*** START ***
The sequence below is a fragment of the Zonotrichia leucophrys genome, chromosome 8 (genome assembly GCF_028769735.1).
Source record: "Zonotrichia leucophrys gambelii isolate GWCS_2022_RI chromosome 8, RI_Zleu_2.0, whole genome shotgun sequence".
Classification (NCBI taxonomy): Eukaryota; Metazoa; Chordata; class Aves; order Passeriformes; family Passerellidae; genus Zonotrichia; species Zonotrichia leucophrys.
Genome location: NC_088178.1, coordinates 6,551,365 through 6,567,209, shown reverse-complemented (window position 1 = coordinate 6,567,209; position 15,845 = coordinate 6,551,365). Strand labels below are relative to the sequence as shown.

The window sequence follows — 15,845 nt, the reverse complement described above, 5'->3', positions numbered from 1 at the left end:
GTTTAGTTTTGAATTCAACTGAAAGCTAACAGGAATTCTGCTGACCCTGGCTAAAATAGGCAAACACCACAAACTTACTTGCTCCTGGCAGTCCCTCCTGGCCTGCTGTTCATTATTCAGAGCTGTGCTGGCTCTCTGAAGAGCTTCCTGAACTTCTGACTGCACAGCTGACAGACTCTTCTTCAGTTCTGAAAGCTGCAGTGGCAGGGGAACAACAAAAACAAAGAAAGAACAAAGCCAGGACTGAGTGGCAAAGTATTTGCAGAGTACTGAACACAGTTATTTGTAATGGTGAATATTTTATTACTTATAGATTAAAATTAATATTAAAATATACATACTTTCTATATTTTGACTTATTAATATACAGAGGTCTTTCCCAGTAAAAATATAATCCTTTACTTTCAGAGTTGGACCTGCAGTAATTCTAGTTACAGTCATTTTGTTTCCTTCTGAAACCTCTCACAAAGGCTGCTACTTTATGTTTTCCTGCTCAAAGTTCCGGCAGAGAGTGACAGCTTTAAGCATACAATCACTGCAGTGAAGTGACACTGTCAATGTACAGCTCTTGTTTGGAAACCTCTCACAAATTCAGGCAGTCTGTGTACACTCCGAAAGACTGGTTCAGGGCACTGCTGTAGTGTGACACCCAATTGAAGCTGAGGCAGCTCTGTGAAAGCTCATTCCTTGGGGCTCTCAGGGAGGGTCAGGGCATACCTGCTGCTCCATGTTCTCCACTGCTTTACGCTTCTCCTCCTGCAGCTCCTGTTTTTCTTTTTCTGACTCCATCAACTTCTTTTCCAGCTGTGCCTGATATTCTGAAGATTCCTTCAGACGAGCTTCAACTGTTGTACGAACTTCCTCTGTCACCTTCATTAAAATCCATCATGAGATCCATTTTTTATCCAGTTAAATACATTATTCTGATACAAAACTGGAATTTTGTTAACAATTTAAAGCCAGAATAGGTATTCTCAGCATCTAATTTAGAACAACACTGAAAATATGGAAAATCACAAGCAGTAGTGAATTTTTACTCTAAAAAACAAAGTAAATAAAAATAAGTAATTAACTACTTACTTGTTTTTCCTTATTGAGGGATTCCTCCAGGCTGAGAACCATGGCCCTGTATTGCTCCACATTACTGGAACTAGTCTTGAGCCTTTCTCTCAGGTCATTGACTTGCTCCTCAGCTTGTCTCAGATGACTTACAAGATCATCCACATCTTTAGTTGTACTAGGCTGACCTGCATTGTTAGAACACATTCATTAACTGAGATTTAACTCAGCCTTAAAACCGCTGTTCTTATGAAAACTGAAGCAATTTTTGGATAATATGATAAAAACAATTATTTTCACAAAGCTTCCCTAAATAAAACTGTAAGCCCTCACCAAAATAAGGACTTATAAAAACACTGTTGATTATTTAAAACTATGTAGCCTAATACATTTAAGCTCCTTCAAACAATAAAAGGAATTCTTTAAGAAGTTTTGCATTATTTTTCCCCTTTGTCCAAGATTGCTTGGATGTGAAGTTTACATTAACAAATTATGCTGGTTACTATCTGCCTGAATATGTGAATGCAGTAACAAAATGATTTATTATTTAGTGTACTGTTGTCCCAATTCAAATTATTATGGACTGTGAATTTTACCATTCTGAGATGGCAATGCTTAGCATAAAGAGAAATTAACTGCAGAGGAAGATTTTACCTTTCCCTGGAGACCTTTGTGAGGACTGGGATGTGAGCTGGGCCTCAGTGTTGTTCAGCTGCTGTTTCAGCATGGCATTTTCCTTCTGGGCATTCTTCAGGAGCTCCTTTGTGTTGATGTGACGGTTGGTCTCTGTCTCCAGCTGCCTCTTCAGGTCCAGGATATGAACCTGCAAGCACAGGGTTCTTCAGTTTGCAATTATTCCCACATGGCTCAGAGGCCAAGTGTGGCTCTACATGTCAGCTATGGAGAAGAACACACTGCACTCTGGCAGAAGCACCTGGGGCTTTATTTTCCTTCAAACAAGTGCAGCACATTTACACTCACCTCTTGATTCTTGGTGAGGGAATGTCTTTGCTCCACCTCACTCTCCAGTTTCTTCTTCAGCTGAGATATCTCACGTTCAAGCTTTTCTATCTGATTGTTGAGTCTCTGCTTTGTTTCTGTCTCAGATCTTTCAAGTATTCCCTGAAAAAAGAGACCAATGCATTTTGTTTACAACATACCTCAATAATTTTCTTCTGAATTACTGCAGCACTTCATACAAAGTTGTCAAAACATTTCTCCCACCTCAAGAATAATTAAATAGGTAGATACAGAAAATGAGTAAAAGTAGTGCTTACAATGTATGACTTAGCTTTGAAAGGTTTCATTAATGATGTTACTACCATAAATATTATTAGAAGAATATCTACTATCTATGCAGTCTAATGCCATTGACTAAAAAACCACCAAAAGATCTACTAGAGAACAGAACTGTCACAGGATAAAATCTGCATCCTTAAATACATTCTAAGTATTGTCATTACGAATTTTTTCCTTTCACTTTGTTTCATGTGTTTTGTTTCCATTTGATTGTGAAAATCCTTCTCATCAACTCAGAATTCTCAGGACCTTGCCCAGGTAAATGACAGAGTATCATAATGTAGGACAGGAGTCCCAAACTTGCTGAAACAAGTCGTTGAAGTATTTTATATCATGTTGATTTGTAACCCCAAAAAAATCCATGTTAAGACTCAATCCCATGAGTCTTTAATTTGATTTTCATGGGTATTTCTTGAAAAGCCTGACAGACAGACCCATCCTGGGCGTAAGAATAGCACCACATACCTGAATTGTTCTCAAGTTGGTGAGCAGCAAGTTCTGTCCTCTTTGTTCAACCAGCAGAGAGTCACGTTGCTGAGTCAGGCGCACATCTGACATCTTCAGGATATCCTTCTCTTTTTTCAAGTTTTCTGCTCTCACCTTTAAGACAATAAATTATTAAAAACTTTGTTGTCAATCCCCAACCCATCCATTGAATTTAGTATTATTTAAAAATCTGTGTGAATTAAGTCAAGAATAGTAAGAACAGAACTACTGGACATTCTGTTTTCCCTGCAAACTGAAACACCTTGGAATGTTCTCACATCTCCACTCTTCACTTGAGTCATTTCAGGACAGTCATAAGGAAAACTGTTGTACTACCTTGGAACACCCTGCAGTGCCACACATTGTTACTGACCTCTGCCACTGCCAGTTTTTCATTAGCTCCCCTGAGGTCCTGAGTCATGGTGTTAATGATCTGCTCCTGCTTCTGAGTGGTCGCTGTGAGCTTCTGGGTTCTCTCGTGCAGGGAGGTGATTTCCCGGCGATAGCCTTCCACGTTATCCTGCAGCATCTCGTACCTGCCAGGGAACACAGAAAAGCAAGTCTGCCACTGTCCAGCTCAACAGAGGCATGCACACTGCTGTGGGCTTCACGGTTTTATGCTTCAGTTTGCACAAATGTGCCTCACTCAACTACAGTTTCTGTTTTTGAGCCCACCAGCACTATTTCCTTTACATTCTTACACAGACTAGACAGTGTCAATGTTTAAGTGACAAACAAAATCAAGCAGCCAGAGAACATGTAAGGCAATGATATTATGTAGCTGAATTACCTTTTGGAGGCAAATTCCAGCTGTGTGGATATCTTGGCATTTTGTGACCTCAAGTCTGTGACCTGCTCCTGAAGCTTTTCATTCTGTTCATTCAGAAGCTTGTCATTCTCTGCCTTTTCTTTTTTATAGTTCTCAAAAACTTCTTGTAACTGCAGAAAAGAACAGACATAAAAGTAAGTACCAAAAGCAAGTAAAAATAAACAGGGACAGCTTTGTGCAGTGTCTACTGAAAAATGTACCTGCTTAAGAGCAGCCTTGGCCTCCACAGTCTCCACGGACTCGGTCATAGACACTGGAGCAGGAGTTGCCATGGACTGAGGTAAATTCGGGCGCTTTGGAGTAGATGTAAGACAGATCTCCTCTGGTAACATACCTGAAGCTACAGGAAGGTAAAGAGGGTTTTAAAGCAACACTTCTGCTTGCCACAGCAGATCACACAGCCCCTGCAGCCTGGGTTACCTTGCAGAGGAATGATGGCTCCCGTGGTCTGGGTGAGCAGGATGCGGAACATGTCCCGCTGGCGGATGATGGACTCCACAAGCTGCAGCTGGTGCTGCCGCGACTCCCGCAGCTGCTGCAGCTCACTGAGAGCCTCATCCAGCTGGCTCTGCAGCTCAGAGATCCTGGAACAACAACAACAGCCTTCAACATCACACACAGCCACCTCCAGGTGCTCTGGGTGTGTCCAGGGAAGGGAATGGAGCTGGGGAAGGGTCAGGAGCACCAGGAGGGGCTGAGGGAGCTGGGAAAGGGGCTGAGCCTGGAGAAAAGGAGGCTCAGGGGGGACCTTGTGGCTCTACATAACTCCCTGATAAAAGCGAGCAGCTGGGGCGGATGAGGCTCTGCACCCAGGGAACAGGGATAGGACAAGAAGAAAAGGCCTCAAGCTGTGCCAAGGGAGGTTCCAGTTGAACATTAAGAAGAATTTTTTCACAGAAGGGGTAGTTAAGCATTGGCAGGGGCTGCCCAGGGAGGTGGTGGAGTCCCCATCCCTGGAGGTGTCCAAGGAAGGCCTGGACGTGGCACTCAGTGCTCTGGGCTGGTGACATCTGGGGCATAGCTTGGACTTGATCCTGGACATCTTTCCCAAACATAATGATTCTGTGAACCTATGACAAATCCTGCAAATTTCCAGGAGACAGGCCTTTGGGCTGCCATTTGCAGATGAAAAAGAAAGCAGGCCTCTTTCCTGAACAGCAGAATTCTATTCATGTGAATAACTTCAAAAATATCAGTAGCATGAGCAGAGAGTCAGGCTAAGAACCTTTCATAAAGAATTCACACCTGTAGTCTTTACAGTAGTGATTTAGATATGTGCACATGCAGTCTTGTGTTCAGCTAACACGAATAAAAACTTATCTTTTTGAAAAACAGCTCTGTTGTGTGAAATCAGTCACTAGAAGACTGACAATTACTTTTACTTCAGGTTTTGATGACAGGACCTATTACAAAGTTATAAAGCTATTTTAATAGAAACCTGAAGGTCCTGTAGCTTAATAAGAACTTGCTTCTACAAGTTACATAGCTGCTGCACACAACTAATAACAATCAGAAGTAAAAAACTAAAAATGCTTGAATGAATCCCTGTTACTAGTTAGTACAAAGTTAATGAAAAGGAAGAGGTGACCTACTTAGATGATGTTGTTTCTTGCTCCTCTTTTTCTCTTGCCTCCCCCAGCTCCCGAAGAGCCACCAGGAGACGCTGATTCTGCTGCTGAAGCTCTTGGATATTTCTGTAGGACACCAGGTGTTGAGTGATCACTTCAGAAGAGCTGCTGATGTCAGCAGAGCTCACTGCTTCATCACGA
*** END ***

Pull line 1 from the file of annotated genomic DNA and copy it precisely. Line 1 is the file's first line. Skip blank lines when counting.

The sequence below is a fragment of the Zonotrichia leucophrys genome, chromosome 8 (genome assembly GCF_028769735.1).